BILL ANALYSIS                                                                                                                                                                                                    

                                                                    AB 1223

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          1223 (O'Donnell)

          As Amended  June 30, 2015

          Majority vote

          |ASSEMBLY:  | 76-0 | (May 26,      |SENATE: |38-0  | (August 31,     |
          |           |      |2015)          |        |      |2015)            |
          |           |      |               |        |      |                 |
          |           |      |               |        |      |                 |

          Original Committee Reference:  HEALTH

          SUMMARY:  Requires the Emergency Medical Services Authority  
          (EMSA) to develop, using input from stakeholders, a statewide  
          standard methodology for the calculation and reporting of  
          patient offload time by local emergency medical services (EMS)  
          agencies.  Defines "ambulance patient offload time" as the  
          interval between the arrival of a patient transported by  
          ambulance at an emergency department (ED) and the time that the  
          ED assumes responsibility for care of the patient.  Allows a  
          local EMS agency to adopt policies and procedures for  
          calculating and reporting ambulance patient offload time, as  
          specified.  Requires, if a local EMS agency adopts a policy for  
          calculating and reporting ambulance patient offload time, to  
          establish criteria for the reporting of, and quality assurance  
          follow-up for, a "nonstandard patient offload time."

          The Senate amendments define "nonstandard patient offload time"  
          as an offload time that exceeds a period of time designated in  


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          the criteria established by the local EMS agency, but excludes  
          from this definition instances in which the offload times exceed  
          the designated period of time due to acts of God, natural  
          disasters, or manmade disasters.

          FISCAL EFFECT:  According to the Senate Appropriations  
          Committee, pursuant to Senate Rule 28.8, negligible state costs.

          COMMENTS:  According to the author this bill provides a  
          definition for the term "ambulance patient offload time" and  
          requires EMSA to create a methodology that local EMS agencies  
          may use to create a policy for the measurement and reporting of  
          ambulance patient offload time appropriate for their region.   
          The author states this methodology will be devised using  
          stakeholder input and flexible enough to meet the unique needs  
          of each of the state's 33 local EMS agencies.  The author argues  
          that delays in patient offload time are becoming more of a  
          problem than currently exists.  A crucial first step in dealing  
          with this issue is to properly identify and define what the  
          issue is.  The author concludes, this bill creates a common  
          definition and a standard way of measuring the problem across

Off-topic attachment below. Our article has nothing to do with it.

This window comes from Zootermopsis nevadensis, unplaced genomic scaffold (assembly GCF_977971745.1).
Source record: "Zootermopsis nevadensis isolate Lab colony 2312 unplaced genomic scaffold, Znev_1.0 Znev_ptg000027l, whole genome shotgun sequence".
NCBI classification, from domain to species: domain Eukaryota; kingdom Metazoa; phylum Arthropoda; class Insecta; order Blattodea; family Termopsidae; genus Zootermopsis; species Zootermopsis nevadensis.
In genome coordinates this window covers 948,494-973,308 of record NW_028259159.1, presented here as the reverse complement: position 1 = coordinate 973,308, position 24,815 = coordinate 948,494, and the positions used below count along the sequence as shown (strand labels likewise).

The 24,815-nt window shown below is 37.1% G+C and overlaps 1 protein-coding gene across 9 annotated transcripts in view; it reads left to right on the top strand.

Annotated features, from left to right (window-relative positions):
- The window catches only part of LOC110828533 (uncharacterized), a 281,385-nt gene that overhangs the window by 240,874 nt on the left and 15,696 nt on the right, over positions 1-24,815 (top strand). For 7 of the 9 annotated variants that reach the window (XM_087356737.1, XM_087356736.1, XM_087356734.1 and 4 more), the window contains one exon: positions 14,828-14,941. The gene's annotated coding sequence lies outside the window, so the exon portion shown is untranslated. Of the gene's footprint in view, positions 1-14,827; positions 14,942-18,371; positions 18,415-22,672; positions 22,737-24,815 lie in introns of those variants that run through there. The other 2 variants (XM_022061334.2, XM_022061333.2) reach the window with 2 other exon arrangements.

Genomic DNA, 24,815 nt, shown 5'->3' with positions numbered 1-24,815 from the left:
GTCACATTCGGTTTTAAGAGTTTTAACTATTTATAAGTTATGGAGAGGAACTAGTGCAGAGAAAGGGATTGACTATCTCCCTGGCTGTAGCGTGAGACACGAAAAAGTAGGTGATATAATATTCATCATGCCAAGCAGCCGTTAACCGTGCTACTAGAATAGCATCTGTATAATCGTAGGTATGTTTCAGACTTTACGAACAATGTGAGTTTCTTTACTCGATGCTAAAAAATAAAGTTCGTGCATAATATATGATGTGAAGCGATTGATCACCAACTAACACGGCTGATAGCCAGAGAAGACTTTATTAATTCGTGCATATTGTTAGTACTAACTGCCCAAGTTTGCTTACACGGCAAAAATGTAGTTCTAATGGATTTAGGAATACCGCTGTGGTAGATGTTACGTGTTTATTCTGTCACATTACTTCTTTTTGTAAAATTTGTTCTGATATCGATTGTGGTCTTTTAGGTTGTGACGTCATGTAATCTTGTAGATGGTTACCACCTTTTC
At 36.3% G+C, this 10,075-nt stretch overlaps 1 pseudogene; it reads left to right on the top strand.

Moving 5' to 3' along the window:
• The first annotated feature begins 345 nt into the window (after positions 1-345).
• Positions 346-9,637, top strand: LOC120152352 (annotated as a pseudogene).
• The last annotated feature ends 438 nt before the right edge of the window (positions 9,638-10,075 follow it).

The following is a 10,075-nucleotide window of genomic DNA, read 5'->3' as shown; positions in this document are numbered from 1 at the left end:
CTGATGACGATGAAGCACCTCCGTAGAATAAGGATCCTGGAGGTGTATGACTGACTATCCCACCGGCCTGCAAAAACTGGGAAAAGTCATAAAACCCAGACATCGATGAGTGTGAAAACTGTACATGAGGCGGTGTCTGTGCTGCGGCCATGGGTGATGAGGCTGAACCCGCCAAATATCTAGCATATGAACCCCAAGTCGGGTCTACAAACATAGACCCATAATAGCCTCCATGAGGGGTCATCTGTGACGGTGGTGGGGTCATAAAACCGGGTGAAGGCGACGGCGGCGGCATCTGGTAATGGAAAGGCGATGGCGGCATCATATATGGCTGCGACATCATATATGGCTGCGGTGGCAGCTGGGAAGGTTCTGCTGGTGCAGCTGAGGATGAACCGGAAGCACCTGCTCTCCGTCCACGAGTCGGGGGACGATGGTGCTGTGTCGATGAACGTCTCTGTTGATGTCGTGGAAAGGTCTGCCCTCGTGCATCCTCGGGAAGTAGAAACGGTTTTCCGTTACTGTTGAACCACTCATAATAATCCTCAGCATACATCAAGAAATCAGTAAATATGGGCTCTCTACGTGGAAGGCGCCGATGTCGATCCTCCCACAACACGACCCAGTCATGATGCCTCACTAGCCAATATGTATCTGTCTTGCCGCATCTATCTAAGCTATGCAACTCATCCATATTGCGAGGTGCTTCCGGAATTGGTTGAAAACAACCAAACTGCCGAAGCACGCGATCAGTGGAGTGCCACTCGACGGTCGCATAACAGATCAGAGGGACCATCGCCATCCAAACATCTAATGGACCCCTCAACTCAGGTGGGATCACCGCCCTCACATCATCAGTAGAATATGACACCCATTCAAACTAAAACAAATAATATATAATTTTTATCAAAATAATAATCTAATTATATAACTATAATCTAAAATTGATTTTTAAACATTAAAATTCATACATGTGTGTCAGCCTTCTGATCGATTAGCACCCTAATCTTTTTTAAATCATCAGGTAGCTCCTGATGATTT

the state, while allowing for the collection of the data needed  
          address it.

          The California Fire Chiefs Association (CFCA), sponsor of this  
          bill, writes in support that current law requires EMS providers  
          when responding to 9-1-1 calls to deliver their patients to  
          licensed EDs.  CFCA states that patients suffering from serious  
          medical conditions and those with only minor issues go through  
          the same process and are delivered to the same type of facility;  
          at the same time EDs are busier than ever, this means that EMS  
          responders are spending more time waiting to offload patients at  
          EDs and this bill seeks to help alleviate this problem by  
          requiring the adoption of a methodology to keep track of wait  
          times.  CFCA indicates that it is vital that as EDs and EMS  
          providers take on a larger role in our healthcare system that  
          state statutory and regulatory frameworks are updated to reflect  
          reality.  The California Professional Firefighters (CPF) also  
          write in support that this bill will establish an important  


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          first step in defining "wall time" within the context of  
          reducing or altogether eliminating wall time in our EMS system.   
          CPF further writes that while a patient waits to be admitted to  
          the hospital, EMS personnel responsible for his or her care  
          cannot respond to other emergency calls while waiting to  
          transfer the patient.  According to CPF, not only does this  
          prevent a patient from receiving appropriate and immediate care,  
          it poses a public safety risk by having fewer qualified EMS  
          personnel available to respond to other emergencies.

          The Riverside County Regional Medical Center and the Urban  
          Counties Caucus both write in opposition to the prior version of  
          this bill, that although reducing ambulance waiting times is an  
          important issue, local EMS agencies are currently working on a  
          project to try and address one facet of this issue and suggest a  
          local solution over a statewide construct, which may not work in  
          all counties.

          Analysis Prepared by:                                             
                          Patty Rodgers / HEALTH / (916) 319-2097  FN: